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Super hard Asteroid-Diamonds: Russia’s New Goldmine and World’s Largest Declassified

September 21, 2012 (TSR) – A deposit of super-hard diamonds located in an asteroid crater between Krasnoyarsk Territory and the Republic of Yakutia in Russia’s Eastern Siberian region has finally been declassified.

The deposit, knowns as the Popigai Astroblem, was discovered in the 1970s, but Soviet scientists decided to keep the find secret since, according to geologist Alexander Portnov, they did not know the best way to make use of the diamonds. Typically naturally occurring diamonds are not suitable for industrial use because of their unpredictable and non-standard characteristics. Today, however, experts agree that the unique properties of these diamonds make them suitable for use in high-tech optics and electronics.

‘Trillions of carats’ lie below a 35-million-year-old, 62-mile-diameter asteroid crater in eastern Siberia known as Popigai Astroblem. The Russians have known about the site since the 1970s. Russia has just declassified news that will shake world gem markets to their core: the discovery of a vast new diamond field containing “trillions of carats,” enough to supply global markets for another 3,000 years. This could alter the market for industrial diamonds, presumably by making them more plentiful and lower cost. Many of the diamonds at Popigai contain crystalline lonsdaleite, an allotrope of carbon that has a hexagonal lattice. These stones are 58% harder than ordinary diamonds if pure.

“Research into impact diamonds had been classified for a very long time, because the reserves are immense, but [Soviet] scientists did not believe they could be used in industry. The very possibility of their application in the manufacturing sector is a sensation,” said Portnov.

Industrial use of diamonds is very high, amounting to approximately 5 billion carats, but most of these diamonds are produced artificially, said Sergei Goryainov, an observer at the Rough&Polished diamond information and analysis agency.

An aerial view of the 35-mile-wide Popigai Astroblem crater in eastern Siberia which contains ‘trillions of carats of diamonds’ (Photo: Daily Mail)

 

The Popigai crater, 100km-wide and located in the isolated north of the country, was formed roughly 35.7 million years ago by the impact of an asteroid estimated to be between five and eight kilometres wide. Its collision created a wealth of impact diamonds — which form when an existing diamond seam is hit by a large falling body — in such quantities that could, it is claimed, supply the world diamond market for the next 3,000 years. The Popigai crater is the world’s fourth-largest asteroid impact crater known so far, after the Chicxulub, Sudbury and Vredefort craters. Russia is tied with Manicouagan Crater as the seventh largest verified impact crater on Earth. The impactor in this event has been identified as either an 8 km (5.0 mi) diameter chondrite asteroid, or a 5 km (3.1 mi) diameter stony asteroid. The Soviet government reportedly discovered the deposits in the 1970s on a scientific expedition, but decided to keep the information secret so as not to disturb world markets and lower the value of their already-profitable Mirny mine further east, which at its height was producing ten million carats of diamonds per year.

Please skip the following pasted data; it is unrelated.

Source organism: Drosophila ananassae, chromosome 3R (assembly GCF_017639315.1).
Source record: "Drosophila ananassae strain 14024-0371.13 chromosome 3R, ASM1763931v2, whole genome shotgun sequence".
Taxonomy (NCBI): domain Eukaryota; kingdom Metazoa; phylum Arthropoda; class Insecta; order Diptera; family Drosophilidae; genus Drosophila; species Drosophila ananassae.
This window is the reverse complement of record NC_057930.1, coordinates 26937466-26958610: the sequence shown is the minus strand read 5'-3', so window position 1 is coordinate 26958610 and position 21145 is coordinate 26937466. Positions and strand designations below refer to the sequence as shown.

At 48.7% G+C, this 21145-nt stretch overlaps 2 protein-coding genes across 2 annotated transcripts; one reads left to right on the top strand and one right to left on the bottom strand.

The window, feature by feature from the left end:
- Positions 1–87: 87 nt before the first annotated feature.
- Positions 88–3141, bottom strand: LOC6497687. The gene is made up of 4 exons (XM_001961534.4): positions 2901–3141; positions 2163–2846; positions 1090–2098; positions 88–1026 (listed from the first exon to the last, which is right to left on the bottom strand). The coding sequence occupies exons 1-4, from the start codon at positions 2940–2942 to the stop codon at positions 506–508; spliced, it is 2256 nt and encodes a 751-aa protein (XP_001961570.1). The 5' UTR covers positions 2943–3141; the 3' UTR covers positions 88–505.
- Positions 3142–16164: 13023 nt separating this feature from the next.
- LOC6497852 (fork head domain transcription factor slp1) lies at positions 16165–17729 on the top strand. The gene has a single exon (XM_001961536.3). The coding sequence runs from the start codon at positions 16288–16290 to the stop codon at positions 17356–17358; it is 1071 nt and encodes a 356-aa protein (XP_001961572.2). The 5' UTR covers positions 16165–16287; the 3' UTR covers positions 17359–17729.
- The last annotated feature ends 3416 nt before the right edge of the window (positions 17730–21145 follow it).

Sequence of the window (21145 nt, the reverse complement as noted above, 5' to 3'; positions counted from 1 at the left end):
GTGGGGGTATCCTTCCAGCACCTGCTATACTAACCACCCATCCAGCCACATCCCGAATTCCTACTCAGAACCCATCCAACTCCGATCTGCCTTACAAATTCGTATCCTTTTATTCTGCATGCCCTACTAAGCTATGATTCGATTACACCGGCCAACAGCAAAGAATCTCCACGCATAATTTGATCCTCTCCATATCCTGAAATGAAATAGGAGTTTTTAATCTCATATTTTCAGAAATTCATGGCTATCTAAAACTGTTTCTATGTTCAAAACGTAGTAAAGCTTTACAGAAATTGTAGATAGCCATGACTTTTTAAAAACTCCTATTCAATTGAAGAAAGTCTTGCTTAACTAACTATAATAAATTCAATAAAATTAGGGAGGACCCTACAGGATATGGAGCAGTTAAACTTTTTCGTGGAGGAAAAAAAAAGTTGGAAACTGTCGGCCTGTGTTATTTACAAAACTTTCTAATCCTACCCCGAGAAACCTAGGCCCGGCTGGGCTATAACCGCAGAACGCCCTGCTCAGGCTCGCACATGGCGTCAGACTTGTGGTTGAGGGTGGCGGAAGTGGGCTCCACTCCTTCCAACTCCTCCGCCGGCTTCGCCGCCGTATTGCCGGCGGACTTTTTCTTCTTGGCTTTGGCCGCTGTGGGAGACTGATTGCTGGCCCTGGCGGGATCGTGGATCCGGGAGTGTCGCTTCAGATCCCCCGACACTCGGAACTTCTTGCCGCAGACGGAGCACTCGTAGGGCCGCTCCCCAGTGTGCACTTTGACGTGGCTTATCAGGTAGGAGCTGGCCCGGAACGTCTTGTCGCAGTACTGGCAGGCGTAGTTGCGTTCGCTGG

“Industrial diamonds have multiple applications, but the thing is that successful crystal synthesis experiments resulted in appearance of numerous synthetic diamonds with tailor-made properties. When you extract natural diamonds, you can never be sure about the exact properties. The share of natural diamonds on the market for industrial crystals has been shrinking for a long time now, and is currently quite insignificant,” Goryainov said.

A deposit of super-hard diamonds located in an asteroid crater between Krasnoyarsk Territory and the Republic of Yakutia in Russia’s Eastern Siberian region has finally been declassified. The deposit, knowns as the Popigai Astroblem, was discovered in the 1970s, but Soviet scientists decided to keep the find secret since, according to geologist Alexander Portnov, they did not know the best way to make use of the diamonds. Typically naturally occurring diamonds are not suitable for industrial use because of their unpredictable and non-standard characteristics. Today, however, experts agree that the unique properties of these diamonds make them suitable for use in high-tech optics and electronics.

Despite the overall industry preference for synthetic diamonds, a few big corporations have expressed an interest in the rediscovered deposit, said Nikolai Pokhilenko, director of the Novosibirsk Institute of Geology and Mineralogy.

“They have peculiar properties. They are harder, much harder than the ordinary diamonds we all know. They can revolutionize the tool-making industry, drilling, processing of solid substances, because it is the hardest natural material known to us. They can be applied in high-tech industries: electronics, optics, production of high-precision lenses. We see excellent prospects and some big corporations, such as De Beers and some Chinese companies, have already shown an interest,” Pokhilenko said.

Scientists believe that the declassified Popigai Astroblem has enough diamond reserves to meet for the entire world’s demand for the next 3,000 years.

Source: Russia Beyond the Headlines

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